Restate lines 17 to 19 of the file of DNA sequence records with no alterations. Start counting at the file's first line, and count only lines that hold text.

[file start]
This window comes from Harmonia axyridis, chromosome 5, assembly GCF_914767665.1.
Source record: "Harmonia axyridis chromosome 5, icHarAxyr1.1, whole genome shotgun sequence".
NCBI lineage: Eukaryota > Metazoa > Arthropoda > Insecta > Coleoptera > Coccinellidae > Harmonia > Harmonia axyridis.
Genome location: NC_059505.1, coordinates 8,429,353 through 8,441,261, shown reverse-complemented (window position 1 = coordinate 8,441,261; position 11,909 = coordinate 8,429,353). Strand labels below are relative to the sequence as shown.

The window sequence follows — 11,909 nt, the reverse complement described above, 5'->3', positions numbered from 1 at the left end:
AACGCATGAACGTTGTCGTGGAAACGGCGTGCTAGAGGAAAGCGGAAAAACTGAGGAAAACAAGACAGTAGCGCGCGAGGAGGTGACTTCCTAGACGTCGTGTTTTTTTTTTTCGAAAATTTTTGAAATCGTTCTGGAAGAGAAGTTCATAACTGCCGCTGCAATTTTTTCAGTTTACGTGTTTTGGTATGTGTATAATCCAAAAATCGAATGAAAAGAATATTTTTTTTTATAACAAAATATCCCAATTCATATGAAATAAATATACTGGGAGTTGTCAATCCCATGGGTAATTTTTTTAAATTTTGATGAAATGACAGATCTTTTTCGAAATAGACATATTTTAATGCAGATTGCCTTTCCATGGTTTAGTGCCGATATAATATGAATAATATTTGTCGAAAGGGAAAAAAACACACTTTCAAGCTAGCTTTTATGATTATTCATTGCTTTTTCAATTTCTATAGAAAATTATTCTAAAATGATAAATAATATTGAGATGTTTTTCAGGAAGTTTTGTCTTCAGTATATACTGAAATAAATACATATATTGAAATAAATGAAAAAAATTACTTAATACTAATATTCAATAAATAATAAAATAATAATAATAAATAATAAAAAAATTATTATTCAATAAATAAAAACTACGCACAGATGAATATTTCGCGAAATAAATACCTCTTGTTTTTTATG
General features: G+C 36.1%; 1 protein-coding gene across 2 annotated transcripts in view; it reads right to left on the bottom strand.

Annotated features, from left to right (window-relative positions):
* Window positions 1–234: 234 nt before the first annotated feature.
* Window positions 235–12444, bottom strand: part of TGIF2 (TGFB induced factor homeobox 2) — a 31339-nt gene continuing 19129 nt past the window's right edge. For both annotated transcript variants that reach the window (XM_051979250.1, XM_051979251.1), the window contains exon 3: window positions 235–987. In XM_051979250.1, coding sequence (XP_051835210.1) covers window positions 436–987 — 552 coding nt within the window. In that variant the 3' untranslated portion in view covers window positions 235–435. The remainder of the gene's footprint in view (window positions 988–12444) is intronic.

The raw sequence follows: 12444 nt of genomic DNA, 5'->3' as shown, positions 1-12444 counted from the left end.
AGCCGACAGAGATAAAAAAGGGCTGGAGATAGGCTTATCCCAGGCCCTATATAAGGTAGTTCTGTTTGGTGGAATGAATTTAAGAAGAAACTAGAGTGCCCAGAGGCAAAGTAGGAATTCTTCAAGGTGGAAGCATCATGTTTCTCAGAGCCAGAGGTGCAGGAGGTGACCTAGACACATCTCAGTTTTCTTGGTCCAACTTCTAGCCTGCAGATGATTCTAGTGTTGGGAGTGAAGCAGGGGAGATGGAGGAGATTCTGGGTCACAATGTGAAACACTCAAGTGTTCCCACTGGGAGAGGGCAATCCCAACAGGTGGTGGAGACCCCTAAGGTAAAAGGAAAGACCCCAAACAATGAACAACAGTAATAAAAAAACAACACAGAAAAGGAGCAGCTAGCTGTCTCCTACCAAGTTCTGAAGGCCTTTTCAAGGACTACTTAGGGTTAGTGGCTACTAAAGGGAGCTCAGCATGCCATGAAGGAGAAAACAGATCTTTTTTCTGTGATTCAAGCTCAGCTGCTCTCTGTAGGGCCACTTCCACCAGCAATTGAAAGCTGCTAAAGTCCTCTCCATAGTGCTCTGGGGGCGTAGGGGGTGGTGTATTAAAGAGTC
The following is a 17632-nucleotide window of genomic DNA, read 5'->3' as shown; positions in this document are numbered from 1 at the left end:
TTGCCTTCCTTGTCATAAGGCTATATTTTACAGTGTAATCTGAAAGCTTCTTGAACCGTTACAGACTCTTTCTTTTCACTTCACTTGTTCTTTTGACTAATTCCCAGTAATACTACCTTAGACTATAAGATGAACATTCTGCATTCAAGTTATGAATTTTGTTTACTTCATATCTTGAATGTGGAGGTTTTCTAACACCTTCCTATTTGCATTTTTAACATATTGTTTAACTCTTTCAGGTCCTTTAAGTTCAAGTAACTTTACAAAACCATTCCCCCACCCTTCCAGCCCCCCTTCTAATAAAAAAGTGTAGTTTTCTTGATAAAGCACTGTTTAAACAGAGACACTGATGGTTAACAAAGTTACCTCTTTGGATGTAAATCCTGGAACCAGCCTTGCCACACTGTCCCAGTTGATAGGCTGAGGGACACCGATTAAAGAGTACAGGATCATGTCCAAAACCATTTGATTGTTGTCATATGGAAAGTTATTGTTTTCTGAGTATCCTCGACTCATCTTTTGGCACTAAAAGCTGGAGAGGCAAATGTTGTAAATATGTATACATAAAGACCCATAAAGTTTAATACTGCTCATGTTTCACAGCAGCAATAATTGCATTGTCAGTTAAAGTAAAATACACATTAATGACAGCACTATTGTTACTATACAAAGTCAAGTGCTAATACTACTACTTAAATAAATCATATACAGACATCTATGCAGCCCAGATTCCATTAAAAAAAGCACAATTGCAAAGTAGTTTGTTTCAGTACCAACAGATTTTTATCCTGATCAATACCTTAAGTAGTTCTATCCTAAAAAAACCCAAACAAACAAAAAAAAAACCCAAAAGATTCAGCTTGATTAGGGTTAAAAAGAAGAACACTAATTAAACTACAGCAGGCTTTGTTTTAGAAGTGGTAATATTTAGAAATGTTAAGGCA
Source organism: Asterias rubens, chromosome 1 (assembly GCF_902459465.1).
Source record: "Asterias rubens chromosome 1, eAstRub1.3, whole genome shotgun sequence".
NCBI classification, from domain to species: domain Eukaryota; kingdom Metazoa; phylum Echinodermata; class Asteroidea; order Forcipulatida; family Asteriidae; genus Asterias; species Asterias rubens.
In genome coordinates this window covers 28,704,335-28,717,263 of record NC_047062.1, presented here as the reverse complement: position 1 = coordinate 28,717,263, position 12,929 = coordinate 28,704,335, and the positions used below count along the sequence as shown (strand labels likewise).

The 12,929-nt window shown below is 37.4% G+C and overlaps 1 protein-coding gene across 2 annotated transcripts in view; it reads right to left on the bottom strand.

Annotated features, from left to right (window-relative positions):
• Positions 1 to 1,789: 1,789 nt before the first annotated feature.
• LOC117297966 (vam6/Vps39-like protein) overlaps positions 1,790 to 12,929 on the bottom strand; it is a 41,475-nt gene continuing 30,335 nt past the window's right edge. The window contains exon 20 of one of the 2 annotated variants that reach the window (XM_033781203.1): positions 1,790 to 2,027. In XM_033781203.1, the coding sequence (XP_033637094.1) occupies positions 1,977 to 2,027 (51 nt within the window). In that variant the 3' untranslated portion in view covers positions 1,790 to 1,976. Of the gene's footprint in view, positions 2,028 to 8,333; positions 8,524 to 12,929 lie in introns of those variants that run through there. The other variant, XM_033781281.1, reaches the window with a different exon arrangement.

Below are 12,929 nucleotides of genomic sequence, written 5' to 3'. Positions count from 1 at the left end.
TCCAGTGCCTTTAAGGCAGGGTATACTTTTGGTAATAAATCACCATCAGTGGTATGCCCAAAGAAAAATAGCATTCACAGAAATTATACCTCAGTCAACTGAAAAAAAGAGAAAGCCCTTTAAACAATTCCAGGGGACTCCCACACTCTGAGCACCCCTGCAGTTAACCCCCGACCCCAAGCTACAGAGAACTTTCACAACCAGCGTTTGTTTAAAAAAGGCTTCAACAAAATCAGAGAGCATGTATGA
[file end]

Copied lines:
NCBI classification, from domain to species: domain Eukaryota; kingdom Metazoa; phylum Echinodermata; class Asteroidea; order Forcipulatida; family Asteriidae; genus Asterias; species Asterias rubens.
In genome coordinates this window covers 28,704,335-28,717,263 of record NC_047062.1, presented here as the reverse complement: position 1 = coordinate 28,717,263, position 12,929 = coordinate 28,704,335, and the positions used below count along the sequence as shown (strand labels likewise).

The 12,929-nt window shown below is 37.4% G+C and overlaps 1 protein-coding gene across 2 annotated transcripts in view; it reads right to left on the bottom strand.